KEEP KARAVITES’ McDONALD’S FRANCHISE?

Loyola alumnus Nicholas Karavites, 2010 Chicago Area Entrepreneurship Hall of Fame award winner, owns several McDonald’s franchises in the Chicago-area, including the McDonald’s Express in Rogers Park.

Not everyone sees the closure of the family-owned McDonald’s Express franchise as a positive move. RogersPark.com manager Charlie Didrickson added to an EveryBlock conversation, “I am all for healthier alternatives but why would Loyola kick out a longstanding business that seems to do well there? What about the people who actually like McDonalds?”

Didrickson added, “You don’t just get rid of a perfectly good, legal business because a small contingency wants something different. What if you were the owner and was told we no longer value your business, your longstanding business? I am not picking a fight but this stuff screams elitism and class BS. It’s like screaming that you want a liquor store gone but when the wine boutique opens everyone is all gaga over it. Lobby for alternatives in other adjacent locations but don’t do it at the expense of a perfectly good business.”

While some mention the close proximity of a full service McDonald’s near Broadway at Granville, the two have different customer demographics and cater to specific consumer profiles unique to their immediate areas. Karavites’ McDonald’s Express, and its neighbor Dunkin’ Donuts, have built their success on Loop-bound commuters who want the convenience of cheap coffee, pastries and sandwiches before hopping on their trains.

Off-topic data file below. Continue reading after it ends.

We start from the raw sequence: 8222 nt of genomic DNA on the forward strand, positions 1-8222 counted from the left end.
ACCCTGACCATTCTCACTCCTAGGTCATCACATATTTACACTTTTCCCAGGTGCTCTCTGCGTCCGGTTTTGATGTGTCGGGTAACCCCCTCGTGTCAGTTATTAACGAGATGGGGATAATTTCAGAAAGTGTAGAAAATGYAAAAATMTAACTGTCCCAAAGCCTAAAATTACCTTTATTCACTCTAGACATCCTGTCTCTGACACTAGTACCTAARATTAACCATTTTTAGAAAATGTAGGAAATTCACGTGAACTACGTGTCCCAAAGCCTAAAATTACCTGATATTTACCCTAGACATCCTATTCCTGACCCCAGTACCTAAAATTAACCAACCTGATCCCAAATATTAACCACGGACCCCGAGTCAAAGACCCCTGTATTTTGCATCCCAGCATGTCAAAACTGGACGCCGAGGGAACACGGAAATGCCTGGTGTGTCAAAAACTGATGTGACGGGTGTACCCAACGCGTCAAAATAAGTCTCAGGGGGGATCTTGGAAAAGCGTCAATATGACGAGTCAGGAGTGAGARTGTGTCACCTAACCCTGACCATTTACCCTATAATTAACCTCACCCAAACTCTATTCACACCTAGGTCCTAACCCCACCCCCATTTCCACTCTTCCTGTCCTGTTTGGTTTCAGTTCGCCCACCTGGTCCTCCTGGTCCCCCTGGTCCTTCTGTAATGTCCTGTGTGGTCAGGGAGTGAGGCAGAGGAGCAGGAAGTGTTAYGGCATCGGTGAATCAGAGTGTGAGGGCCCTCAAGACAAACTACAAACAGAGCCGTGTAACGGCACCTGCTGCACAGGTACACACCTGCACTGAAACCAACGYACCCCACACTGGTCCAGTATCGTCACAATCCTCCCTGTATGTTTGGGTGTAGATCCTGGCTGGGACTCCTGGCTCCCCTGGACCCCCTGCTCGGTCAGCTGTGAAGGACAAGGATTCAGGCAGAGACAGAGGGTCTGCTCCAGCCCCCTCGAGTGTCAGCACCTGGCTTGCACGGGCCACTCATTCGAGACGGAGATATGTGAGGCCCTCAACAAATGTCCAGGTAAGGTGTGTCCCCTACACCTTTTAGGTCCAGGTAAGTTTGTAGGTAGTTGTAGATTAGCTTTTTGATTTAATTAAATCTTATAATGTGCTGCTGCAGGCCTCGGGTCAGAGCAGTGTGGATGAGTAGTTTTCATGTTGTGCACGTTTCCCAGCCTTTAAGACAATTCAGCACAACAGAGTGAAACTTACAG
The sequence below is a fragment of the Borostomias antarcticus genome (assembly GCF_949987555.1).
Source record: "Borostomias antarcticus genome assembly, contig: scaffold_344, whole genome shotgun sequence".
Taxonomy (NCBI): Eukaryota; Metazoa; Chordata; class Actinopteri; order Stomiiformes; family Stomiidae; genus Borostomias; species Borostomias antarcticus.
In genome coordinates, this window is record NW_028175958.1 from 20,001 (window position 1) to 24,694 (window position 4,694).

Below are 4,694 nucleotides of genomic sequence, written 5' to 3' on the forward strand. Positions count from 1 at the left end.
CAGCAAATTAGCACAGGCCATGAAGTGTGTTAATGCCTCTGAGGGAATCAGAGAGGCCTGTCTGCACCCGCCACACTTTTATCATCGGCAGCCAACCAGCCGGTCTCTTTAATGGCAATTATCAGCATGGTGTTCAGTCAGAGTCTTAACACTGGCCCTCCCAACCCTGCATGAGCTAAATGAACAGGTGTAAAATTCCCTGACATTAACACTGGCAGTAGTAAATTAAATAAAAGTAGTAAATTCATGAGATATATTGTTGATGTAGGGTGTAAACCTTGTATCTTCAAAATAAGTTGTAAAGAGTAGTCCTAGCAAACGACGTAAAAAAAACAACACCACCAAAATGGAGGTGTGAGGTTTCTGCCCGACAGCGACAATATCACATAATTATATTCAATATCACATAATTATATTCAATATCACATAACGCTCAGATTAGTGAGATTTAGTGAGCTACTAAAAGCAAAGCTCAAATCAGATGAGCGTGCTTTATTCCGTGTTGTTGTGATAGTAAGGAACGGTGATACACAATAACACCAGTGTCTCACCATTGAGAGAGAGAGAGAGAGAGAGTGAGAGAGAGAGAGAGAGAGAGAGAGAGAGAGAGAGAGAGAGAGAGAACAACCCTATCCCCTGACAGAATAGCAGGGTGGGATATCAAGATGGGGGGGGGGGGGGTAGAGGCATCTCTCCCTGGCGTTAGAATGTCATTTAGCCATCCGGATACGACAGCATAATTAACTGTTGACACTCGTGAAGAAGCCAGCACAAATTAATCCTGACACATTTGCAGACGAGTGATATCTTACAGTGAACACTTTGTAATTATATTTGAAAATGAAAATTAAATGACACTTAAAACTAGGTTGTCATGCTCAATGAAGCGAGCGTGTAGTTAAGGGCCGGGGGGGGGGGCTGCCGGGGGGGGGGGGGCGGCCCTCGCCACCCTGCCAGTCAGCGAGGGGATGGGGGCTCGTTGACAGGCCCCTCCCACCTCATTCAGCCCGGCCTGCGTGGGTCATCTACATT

McDonald’s and Dunkin’ Donuts also serve many budget-conscious Loyola students who might consider other fast food alternatives as comparatively more expensive.

College student Miguel said, “What if us college students find that McDonald’s useful? That McDonald’s is right by the train. It’s a fast and affordable option to get some sort of food in us before classes. There are plenty of options around for those who want healthy eating. We can make healthy choices ourselves and don’t need members of the community parenting us, making sure we eat our veggies.”

EMPTY STOREFRONTS NEED TENANTS

McCaffery Interests, which leases property owned by Loyola, continues to look for tenants for empty storefronts near the CTA. Just steps away from the Red Line, The Morgan at Loyola Station has vacant first-floor spaces that have been sitting empty since the opening of the Loyola-owned apartment building.

Recent additions to the The Morgan include frozen yogurt shop Red MangoFive Guys Burgers and Fries and Tricoci University of Beauty Culture, among others. Druggist CVS anchors the first floor of The Morgan’s parking garage.